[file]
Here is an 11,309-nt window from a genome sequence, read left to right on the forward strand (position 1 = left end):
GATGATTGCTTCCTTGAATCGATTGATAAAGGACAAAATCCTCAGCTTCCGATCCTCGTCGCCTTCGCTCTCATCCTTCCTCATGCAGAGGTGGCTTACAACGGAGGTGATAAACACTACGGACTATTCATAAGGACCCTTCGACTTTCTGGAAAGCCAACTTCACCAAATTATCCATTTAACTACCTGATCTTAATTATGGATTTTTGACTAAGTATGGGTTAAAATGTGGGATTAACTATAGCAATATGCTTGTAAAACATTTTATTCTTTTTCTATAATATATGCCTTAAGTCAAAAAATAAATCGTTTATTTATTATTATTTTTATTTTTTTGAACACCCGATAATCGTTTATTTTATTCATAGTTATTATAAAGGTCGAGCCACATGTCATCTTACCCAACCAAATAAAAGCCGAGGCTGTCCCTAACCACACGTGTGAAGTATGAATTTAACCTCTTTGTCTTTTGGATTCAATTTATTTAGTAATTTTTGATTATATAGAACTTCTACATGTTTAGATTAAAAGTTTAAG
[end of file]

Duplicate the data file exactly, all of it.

Here is an 11,309-nt window from a genome sequence, read left to right on the forward strand (position 1 = left end):
GATGATTGCTTCCTTGAATCGATTGATAAAGGACAAAATCCTCAGCTTCCGATCCTCGTCGCCTTCGCTCTCATCCTTCCTCATGCAGAGGTGGCTTACAACGGAGGTGATAAACACTACGGACTATTCATAAGGACCCTTCGACTTTCTGGAAAGCCAACTTCACCAAATTATCCATTTAACTACCTGATCTTAATTATGGATTTTTGACTAAGTATGGGTTAAAATGTGGGATTAACTATAGCAATATGCTTGTAAAACATTTTATTCTTTTTCTATAATATATGCCTTAAGTCAAAAAATAAATCGTTTATTTATTATTATTTTTATTTTTTTGAACACCCGATAATCGTTTATTTTATTCATAGTTATTATAAAGGTCGAGCCACATGTCATCTTACCCAACCAAATAAAAGCCGAGGCTGTCCCTAACCACACGTGTGAAGTATGAATTTAACCTCTTTGTCTTTTGGATTCAATTTATTTAGTAATTTTTGATTATATAGAACTTCTACATGTTTAGATTAAAAGTTTAAG